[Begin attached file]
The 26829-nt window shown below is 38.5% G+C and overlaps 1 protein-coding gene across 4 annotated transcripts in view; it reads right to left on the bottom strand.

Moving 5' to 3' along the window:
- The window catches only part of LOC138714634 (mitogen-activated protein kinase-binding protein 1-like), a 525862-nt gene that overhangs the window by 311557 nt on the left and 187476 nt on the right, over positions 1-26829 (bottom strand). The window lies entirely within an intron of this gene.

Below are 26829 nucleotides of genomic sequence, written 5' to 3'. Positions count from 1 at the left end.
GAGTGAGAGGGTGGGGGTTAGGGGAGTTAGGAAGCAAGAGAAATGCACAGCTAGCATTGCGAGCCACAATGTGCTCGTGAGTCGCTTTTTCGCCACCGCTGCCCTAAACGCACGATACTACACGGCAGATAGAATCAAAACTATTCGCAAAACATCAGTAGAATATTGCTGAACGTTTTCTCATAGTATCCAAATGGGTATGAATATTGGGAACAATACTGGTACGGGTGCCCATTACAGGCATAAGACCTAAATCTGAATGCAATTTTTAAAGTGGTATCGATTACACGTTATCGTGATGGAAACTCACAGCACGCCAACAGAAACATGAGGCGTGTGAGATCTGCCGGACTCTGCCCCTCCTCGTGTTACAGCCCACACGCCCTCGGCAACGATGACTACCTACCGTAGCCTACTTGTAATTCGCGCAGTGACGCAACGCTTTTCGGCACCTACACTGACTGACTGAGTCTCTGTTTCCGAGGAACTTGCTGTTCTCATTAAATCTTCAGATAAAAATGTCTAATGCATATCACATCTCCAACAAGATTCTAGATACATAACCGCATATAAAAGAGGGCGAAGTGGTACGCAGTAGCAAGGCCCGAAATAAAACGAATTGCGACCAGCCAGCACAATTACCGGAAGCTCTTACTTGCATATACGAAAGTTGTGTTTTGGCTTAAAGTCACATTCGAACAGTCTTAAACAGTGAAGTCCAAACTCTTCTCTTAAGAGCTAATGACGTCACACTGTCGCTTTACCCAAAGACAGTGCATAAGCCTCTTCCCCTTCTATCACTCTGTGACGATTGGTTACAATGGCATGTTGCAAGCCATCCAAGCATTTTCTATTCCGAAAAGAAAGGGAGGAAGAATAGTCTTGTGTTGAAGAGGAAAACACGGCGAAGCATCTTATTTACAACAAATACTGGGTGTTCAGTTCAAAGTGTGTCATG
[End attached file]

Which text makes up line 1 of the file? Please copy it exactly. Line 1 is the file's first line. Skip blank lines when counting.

The 26829-nt window shown below is 38.5% G+C and overlaps 1 protein-coding gene across 4 annotated transcripts in view; it reads right to left on the bottom strand.